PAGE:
Every day the fisherman from the seaside town of Prampram, Ghana, head out to sea where they fish up to 40 kilometers offshore. For generations families of these communities have fished the Atlantic Ocean. What they catch will determine the livelihood of the community and their families.
Working hand to mouth, the fish are sold and taken in baskets by families and prepared for frying in oil for the nightâ€™s dinner. Some days there are barely any fish from the dayâ€™s work.
Due to overfishing by many big fleets from foreign countries there is a depleted supply of fish, and because of this the government of Ghana has implemented an annual one-month fishing ban on local fisherman.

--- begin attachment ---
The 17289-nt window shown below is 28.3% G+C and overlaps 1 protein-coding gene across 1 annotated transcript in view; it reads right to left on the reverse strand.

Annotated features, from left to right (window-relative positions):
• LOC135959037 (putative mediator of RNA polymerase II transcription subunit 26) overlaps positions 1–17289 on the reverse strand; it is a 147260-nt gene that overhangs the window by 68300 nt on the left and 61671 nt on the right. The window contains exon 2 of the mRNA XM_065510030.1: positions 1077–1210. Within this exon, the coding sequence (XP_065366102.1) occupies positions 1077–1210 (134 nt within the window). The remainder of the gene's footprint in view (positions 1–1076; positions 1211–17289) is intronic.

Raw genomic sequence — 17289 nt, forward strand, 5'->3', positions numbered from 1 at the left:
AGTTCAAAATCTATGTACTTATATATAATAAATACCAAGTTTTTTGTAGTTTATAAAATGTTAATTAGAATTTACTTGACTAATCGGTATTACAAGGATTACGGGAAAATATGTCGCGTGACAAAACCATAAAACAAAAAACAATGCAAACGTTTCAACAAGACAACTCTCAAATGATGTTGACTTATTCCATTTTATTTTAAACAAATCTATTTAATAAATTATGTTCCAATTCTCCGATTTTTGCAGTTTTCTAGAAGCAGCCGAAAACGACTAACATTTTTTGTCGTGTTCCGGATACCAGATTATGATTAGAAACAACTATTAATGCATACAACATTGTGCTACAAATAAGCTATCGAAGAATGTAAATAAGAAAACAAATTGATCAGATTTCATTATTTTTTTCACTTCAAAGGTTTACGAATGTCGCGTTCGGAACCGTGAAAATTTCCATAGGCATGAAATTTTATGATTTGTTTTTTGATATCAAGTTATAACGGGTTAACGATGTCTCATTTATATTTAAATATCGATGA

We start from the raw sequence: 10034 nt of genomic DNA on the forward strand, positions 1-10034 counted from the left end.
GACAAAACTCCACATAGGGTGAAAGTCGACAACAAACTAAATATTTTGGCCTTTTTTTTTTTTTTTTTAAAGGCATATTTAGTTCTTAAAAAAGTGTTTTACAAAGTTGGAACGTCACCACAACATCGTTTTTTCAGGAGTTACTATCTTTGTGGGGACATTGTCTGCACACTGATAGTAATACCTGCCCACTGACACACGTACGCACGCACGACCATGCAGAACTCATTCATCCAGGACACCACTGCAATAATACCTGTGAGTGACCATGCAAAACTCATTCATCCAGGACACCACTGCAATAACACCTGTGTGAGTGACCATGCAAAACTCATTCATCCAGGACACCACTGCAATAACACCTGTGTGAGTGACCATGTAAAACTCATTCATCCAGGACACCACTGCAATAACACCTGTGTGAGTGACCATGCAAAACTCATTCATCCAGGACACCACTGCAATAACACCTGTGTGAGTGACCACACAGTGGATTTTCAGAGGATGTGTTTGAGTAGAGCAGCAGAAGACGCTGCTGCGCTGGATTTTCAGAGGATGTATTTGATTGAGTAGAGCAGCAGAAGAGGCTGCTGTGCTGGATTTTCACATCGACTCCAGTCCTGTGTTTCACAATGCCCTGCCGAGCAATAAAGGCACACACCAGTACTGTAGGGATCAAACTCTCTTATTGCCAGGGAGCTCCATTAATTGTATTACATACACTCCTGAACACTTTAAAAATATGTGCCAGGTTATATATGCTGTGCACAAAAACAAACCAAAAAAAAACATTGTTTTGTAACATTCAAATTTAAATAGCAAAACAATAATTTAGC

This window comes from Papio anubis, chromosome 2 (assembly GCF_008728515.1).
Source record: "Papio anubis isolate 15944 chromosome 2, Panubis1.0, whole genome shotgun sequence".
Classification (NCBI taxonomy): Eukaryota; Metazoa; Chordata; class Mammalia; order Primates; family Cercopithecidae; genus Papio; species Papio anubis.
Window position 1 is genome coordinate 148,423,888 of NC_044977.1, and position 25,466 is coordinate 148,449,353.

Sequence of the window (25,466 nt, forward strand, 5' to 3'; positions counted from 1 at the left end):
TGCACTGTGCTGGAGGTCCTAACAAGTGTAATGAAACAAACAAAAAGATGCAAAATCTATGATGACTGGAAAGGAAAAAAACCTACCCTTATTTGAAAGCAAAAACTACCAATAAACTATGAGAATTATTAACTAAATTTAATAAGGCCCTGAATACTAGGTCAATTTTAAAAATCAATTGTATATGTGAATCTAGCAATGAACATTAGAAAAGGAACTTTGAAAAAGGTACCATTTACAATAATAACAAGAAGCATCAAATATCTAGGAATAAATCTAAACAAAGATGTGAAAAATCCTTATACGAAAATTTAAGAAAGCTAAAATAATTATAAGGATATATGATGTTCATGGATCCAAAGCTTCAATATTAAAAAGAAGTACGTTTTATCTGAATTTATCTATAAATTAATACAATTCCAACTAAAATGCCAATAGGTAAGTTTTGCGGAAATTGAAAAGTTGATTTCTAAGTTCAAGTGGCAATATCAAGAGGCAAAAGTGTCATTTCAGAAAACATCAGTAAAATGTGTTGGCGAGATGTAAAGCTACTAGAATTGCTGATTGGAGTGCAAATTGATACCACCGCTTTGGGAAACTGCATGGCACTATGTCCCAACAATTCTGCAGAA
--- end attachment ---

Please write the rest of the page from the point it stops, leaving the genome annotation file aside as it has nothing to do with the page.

Many fish illegally risking fines in order to feed their families.
With supplies of fish dwindling and the broken food chain as a result, these communities have little to fall back on, and the future of the Ghanaian fishing occupation is in danger of being inundated.
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